In the tradition of 12-step programs that help people overcome theiraddictions by sharing stories, The UNIX-Haters Handbook is theself-help guide for people affected by the worlds most esoteric andmost widely used operating system.
Turn here for answers to all-important questions, such as
Why does the online documentation lie to us? Why does the operatingsystem overwrite valuable files with garbage? Why does the users guidebear no relationship to reality? Why do the commands have cryptic names that have no bearing on their function? What is a grep? What is vi? Dotroffs live under bridges, or are they inverted trons? WHERE ARE THEYSENDING ALL THE UPPERCASE LETTERS?
One of the funniest books Ive ever read I cant believe this book is out of print. Get a copy before it vanishes forever.
If youve ever suffered through cryptic Unix commands, man pages, orerror messages, only to be told by some self-righteous Unix apologistthat these problems are *your fault* and that Unix is *perfect andbeyond criticism*, youll love this book.
If you think that Unix is perfect and beyond criticism, youll hate the book.
Dont get me wrong I dont hate Unix, and probably the authors don teither. The real, and well-deserved, target of the satire are theself-righteous apologists.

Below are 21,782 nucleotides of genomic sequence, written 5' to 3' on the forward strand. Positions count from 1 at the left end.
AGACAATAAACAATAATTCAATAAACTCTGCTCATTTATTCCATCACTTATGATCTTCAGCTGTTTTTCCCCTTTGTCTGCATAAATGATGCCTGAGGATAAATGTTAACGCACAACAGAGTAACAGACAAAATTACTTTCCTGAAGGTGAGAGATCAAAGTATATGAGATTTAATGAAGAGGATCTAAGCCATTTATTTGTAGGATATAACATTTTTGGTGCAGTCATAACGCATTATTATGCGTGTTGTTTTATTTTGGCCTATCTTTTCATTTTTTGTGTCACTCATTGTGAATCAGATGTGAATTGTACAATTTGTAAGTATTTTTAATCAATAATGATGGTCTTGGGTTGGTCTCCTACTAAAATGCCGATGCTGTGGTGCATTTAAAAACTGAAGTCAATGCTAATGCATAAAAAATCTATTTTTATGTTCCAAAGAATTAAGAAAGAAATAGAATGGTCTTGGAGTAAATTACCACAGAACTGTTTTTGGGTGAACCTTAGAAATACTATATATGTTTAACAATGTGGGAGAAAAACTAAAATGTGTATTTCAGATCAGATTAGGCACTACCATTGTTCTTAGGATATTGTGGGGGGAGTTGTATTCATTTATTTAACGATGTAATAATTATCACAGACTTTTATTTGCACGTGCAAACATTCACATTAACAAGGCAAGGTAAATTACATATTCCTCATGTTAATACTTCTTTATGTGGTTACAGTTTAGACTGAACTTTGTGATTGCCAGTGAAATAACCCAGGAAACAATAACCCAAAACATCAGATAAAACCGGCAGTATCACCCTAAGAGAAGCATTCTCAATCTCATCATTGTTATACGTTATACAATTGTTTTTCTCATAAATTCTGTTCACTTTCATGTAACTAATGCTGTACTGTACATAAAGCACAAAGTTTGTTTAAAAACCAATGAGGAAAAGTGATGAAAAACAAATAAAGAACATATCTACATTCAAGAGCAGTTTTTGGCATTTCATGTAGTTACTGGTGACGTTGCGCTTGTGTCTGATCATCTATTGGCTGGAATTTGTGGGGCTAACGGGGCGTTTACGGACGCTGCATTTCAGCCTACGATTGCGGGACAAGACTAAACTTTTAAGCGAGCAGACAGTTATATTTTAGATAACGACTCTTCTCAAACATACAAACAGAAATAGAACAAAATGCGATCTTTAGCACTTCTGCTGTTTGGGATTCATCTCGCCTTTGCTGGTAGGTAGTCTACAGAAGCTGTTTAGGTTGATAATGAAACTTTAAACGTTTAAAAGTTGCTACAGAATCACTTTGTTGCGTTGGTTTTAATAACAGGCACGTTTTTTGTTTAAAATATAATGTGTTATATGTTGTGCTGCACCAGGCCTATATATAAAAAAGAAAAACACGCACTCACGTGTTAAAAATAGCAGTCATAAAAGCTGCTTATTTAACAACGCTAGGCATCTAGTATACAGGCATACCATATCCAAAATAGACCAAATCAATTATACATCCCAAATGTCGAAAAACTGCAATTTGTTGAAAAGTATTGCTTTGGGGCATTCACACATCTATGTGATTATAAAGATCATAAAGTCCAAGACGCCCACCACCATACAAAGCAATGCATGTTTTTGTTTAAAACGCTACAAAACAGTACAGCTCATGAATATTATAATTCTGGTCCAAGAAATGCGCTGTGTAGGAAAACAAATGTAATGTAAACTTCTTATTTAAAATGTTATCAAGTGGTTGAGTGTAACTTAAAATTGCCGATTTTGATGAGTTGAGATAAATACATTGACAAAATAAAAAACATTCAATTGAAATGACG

A hilarious indictment of the geeks sacred cow Unix, and to someextent, its offspring Linux have always been something Ive hated, andit was very refreshing to come across a book that summed up all myfrustrations perfectly. In the Unix Haters Handbook, Daniel Weise andSimson Garfinkel take aim at your average geeks most sacred cows, fromUnix to Usenet to the C programming language, and the result is nothingshort of hilarious.
The first portion of the book is dedicated to exposing the basic flawsof the Unix operating system, decrying the Worse is Better philosophythat it is built on. The crude, antidiluvian console interface, theutter lack of documentation, the hopeless X-Windowing system, nothingis spared from the books wrath. The latter is devoted to exploring theflawed peripherals of Unix, from sendmail, to the troublesome systemadministration and file systems. Lastly, the C programming language isalso thoroughly lambasted, undoubtedly earning the ire of geekseverywhere.